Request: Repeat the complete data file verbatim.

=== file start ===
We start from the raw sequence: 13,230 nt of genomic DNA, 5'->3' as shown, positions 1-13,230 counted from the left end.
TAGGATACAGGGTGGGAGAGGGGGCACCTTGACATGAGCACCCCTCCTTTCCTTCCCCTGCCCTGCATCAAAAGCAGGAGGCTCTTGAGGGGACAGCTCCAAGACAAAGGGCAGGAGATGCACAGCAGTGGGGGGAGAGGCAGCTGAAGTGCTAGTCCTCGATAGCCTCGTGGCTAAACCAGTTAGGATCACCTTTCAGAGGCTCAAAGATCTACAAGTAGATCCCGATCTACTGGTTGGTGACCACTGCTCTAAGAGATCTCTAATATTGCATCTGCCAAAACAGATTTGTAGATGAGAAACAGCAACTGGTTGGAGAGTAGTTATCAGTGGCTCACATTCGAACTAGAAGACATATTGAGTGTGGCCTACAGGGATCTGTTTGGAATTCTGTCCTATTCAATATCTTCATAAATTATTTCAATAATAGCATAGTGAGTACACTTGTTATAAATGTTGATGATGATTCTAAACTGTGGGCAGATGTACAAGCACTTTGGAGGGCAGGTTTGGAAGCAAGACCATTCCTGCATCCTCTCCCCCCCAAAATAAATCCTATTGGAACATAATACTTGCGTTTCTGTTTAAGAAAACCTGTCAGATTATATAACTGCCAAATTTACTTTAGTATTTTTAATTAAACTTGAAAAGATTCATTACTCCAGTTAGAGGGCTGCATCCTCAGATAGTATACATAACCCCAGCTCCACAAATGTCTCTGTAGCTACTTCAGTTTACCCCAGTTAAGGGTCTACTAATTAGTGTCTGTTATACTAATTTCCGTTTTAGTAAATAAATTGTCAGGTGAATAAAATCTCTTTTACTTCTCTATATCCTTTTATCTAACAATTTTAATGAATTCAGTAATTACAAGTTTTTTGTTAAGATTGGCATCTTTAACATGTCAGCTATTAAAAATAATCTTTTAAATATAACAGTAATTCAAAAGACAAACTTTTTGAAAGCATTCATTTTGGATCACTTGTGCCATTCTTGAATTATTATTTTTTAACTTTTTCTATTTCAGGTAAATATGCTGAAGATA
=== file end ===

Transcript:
We start from the raw sequence: 13,230 nt of genomic DNA, 5'->3' as shown, positions 1-13,230 counted from the left end.
TAGGATACAGGGTGGGAGAGGGGGCACCTTGACATGAGCACCCCTCCTTTCCTTCCCCTGCCCTGCATCAAAAGCAGGAGGCTCTTGAGGGGACAGCTCCAAGACAAAGGGCAGGAGATGCACAGCAGTGGGGGGAGAGGCAGCTGAAGTGCTAGTCCTCGATAGCCTCGTGGCTAAACCAGTTAGGATCACCTTTCAGAGGCTCAAAGATCTACAAGTAGATCCCGATCTACTGGTTGGTGACCACTGCTCTAAGAGATCTCTAATATTGCATCTGCCAAAACAGATTTGTAGATGAGAAACAGCAACTGGTTGGAGAGTAGTTATCAGTGGCTCACATTCGAACTAGAAGACATATTGAGTGTGGCCTACAGGGATCTGTTTGGAATTCTGTCCTATTCAATATCTTCATAAATTATTTCAATAATAGCATAGTGAGTACACTTGTTATAAATGTTGATGATGATTCTAAACTGTGGGCAGATGTACAAGCACTTTGGAGGGCAGGTTTGGAAGCAAGACCATTCCTGCATCCTCTCCCCCCCAAAATAAATCCTATTGGAACATAATACTTGCGTTTCTGTTTAAGAAAACCTGTCAGATTATATAACTGCCAAATTTACTTTAGTATTTTTAATTAAACTTGAAAAGATTCATTACTCCAGTTAGAGGGCTGCATCCTCAGATAGTATACATAACCCCAGCTCCACAAATGTCTCTGTAGCTACTTCAGTTTACCCCAGTTAAGGGTCTACTAATTAGTGTCTGTTATACTAATTTCCGTTTTAGTAAATAAATTGTCAGGTGAATAAAATCTCTTTTACTTCTCTATATCCTTTTATCTAACAATTTTAATGAATTCAGTAATTACAAGTTTTTTGTTAAGATTGGCATCTTTAACATGTCAGCTATTAAAAATAATCTTTTAAATATAACAGTAATTCAAAAGACAAACTTTTTGAAAGCATTCATTTTGGATCACTTGTGCCATTCTTGAATTATTATTTTTTAACTTTTTCTATTTCAGGTAAATATGCTGAAGATA